By Sarah Davasher-Wisdom
For the past 69 years, Kentucky has used the “formula of fifths” to determine the appropriation of road funds. This formula was developed in 1948 when the state’s population was more dispersed. However, much like the state of technology and modern medicine, our state’s circumstances have greatly evolved over the decades.
What was once a rural state is now a state with growing metro- and micropolitan areas. Since we are still funding roads based on an outdated formula, the areas where the majority of Kentuckians live, work, and drive are receiving the least amount of road funding. Local roads in metropolitan areas account for 39 percent of miles driven in Kentucky, yet only receive 16 percent of the state’s road funds.
The long-standing gap in funding created the poor roads many of us must travel each day. Almost half of the roads in Louisville are rated in mediocre or poor condition by TRIP, a Washington, D.C. based nonprofit. According to a 2016 Courier-Journal article, maintaining our current substandard road conditions costs Louisville about $15.6 million each year. It is time to reassess how we invest in our roads.
House Bill 292, currently under consideration by the House Appropriations and Revenue Committee, would maintain the current road formula for revenue sharing of the fuel tax revenue up to $825 million, which maintains counties’ current funding levels. Amounts exceeding $825 million, would enable urban areas to receive more fair funding to local governments with higher traffic areas.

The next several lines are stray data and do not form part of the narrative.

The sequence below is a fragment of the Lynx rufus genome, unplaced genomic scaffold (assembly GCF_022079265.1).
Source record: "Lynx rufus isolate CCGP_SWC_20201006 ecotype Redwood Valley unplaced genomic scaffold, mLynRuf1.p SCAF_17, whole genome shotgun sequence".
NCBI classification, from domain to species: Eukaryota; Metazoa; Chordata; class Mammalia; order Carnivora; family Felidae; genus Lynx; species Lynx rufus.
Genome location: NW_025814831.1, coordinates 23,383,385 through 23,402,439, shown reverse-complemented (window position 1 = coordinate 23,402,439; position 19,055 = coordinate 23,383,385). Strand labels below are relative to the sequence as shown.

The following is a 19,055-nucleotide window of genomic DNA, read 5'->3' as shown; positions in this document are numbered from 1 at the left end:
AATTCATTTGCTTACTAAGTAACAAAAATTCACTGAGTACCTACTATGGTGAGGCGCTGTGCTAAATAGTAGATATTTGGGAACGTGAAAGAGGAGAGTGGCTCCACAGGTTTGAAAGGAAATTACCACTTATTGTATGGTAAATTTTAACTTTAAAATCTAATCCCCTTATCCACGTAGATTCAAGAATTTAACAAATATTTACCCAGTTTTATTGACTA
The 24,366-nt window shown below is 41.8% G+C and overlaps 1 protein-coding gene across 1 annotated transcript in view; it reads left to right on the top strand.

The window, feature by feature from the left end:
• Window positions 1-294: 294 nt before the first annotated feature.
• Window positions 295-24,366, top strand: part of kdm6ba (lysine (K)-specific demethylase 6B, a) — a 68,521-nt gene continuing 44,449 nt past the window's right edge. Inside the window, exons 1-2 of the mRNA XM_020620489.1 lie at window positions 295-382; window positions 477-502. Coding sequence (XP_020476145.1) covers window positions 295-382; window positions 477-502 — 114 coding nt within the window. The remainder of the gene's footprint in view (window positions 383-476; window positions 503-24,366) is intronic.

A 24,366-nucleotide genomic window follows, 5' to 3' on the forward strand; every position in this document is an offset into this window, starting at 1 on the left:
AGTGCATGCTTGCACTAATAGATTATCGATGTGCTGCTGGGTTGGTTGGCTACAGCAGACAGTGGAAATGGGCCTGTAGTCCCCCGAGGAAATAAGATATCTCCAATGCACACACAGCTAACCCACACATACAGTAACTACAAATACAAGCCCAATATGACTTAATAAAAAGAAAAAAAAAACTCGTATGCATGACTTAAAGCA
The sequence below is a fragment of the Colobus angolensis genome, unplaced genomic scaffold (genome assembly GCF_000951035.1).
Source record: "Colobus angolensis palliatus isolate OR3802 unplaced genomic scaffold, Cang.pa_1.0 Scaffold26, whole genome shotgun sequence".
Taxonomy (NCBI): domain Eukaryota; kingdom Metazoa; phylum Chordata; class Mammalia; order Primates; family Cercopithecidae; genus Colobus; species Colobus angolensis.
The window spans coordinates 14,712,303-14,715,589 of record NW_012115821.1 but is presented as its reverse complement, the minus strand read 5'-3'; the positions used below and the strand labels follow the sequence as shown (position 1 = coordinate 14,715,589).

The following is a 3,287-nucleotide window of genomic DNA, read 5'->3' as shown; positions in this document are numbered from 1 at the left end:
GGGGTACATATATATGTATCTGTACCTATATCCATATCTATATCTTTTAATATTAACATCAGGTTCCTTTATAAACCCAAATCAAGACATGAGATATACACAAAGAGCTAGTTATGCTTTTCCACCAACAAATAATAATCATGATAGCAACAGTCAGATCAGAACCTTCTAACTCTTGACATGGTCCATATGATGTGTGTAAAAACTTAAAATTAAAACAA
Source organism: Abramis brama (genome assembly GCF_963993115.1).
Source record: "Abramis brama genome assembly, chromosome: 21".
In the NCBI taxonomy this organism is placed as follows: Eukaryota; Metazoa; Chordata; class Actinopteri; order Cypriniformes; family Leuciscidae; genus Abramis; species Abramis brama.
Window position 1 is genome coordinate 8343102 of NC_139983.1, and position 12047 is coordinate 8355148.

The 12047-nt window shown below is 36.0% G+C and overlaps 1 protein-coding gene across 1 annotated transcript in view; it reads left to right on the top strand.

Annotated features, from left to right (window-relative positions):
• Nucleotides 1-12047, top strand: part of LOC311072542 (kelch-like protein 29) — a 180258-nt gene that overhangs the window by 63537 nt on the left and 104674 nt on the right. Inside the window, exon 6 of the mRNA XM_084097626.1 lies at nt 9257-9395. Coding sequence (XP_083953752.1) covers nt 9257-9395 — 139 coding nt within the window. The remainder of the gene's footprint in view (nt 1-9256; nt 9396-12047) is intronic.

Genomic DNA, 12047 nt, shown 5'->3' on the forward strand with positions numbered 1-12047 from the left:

For Kentucky to thrive and grow, businesses must have reliable infrastructure. Infrastructure ensures goods and services can get to where they are going. Kentucky’s borders are within 600 miles of over 65% of the nation’s population and we have some of the finest goods and services to provide to the world. The current lack of funds for metro roads costs some of the largest employers in our region serious amounts of money. Labor and gas costs increase for businesses when traffic moves slowly, like during lane closures or simply bad conditions. Online shopping, shopping elsewhere, or not shopping at all becomes more attractive since people’s behaviors are altered to avoid traffic or poor driving conditions.
Well-maintained roads and strong infrastructure are the backbone of a healthy economy, impacting quality of life and competitiveness. Expenses like road maintenance contribute to the need for an occupational tax in many metro areas because when dollars do not come from the state, metro areas must allocate this funding within the local budget.
Taxpayers are now at a real crossroads, so to speak. We need to empower local governments to be better equipped to support their road projects.
As advocates for the Greater Louisville area, we continue to support changing the road aid formula to align with usage. HB 292 is a positive step forward and we strongly encourage its passage.
Sarah Davasher-Wisdom is COO of Greater Louisville Inc.